Blogger “W ackos” Upset By Columnist Rant

    May 7, 2007
    WebProNews Staff

A popular South African columnists not just reduced the blogosphere to a concert hall of air guitar players (which is pretty funny, you got to admit), but placed anonymous blogger "wackos" in a camp with the Virginia Tech shooter – and not so much in the metaphoric sense. 

One blogger’s calling it "Bullardgate," but it’s more fun to call it "Bullard’s hit", for obvious phonetic reasons. Don’t know who David Bullard is? You probably wouldn’t, if you don’t live in South Africa. But suffice to say, regardless of who still loves him there (he’s especially proud of himself, actually), David Bullard just lost all of his friends in the blogosphere.

A quick Googlified look into Bullard’s history suggests that he’s a pretty well-respected, if controversial at times, columnist for newspaper of record the Sunday Times, with a readership of over a million, according to Vinny Lingham.

In a column entitled "Name and shame offensive bloggers," Bullard bemoans the sea of bloggers trying to imitate him – a real, professional columnist – belittling their belief that people would be interested in "the tedious minutiae of their lives," and besmirching their ability to hack it in the real journalism world.


But if you think the self-righteous Bullard made some fair, if mean, points, you may start to doubt your own judgment (and Bullard’s assertion that the Sunday Times’s content goes through some rigorous process pre-publication) when you read the final rant.

One of the better gems:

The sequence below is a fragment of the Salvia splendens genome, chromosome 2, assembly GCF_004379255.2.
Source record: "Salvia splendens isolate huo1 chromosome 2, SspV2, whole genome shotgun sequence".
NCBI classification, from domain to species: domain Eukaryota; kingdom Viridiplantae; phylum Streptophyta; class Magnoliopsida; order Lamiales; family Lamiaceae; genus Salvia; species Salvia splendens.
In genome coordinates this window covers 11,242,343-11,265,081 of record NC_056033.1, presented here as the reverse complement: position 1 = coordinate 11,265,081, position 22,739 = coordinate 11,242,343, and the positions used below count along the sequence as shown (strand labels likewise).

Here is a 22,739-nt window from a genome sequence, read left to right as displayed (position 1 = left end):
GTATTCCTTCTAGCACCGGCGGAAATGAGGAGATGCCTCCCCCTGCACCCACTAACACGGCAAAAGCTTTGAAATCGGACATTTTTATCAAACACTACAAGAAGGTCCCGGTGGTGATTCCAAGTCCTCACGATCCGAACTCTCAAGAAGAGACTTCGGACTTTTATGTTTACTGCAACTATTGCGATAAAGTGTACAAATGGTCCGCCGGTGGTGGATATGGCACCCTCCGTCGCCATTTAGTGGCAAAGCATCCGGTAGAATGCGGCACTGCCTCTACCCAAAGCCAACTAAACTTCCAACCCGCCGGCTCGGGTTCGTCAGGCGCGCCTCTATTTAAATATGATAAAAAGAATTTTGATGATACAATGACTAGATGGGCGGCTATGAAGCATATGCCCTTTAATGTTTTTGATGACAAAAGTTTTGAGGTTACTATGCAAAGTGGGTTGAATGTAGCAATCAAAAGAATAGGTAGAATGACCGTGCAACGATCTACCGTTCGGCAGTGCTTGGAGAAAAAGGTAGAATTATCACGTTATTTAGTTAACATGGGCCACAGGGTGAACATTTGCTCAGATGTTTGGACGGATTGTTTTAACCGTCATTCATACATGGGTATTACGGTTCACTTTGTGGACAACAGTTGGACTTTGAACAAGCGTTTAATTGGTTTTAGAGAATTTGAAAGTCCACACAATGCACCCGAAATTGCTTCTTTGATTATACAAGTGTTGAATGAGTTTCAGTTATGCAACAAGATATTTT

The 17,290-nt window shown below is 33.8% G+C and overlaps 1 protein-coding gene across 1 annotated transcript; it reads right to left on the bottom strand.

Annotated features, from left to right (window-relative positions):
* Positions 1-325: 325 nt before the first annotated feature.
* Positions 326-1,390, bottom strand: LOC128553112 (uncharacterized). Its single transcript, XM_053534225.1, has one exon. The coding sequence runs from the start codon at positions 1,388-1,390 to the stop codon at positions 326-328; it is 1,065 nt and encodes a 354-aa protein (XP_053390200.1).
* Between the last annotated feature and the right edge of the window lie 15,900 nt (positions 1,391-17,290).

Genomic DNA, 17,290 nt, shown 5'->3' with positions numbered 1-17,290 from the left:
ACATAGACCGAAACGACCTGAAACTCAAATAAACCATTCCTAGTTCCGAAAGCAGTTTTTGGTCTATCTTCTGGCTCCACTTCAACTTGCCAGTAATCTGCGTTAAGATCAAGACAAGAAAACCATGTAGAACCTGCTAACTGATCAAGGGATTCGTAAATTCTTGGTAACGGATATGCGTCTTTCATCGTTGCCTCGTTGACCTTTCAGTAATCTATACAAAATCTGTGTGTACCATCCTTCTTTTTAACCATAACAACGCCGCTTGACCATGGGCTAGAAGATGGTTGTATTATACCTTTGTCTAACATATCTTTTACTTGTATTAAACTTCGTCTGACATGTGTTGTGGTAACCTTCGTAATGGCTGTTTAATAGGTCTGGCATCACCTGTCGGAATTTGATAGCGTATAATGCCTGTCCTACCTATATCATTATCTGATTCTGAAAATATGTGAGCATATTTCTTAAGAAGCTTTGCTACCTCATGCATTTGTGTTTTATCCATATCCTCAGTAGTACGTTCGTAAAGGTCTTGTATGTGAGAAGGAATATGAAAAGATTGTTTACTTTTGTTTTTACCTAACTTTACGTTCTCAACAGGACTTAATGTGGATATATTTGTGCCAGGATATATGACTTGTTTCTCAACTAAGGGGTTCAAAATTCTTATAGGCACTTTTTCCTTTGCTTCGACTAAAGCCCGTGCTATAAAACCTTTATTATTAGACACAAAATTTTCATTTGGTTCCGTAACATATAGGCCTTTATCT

I do, however, object to some anonymous, scrofulous nerd pumping meaningless drivel into cyberspace at all hours of the day and night simply because he can’t find a girl to sleep with him.


These are the sort of w ackos [extra cited space in context with that rigorous editing] who gun down their fellow students at university.


Maybe it’s time the print journalists named and shamed some of the more offensive anonymous bloggers and published their physical addresses.

The last one sounds (in my head, anyway, and my hopes) closer to sarcasm than the others, where a pretty big chunk of the blog population are compared to a crazy (and I mean bat-crap crazy) mass murderer.

The reactive blogosphere has already to begun to swell with commentary. If Bullard’s article was linkbait of some kind, it worked, even if it may not have the long-term effect he (or the Sunday Times) desired.

"Why does it appear that someone didn’t proof that article quote?" asks blogger Rex Duff Dixon, referring to the "w acko" remark.

"I hereby dub this Bullardgate," writes South African blogger Vincent Maher, who believes the comment should not be allowed to stand. "His invective is simply not acceptable from a journalist of the calibre he claims to be."

Questions remain: Was this the product of a journalist feeling threatened? Was it a botched joke, or, as they say in some circles, a brain fart? Or was it a breakdown of editorial oversight?

Lingham suggests it is one of many side effects accompanying a transition from traditional print to the frontier of digital media:

"This is exactly the mentality that is leading to the decline of offline print as a source of information, because the people entrenched in the offline world are so resistant to change, they cannot keep up with the times."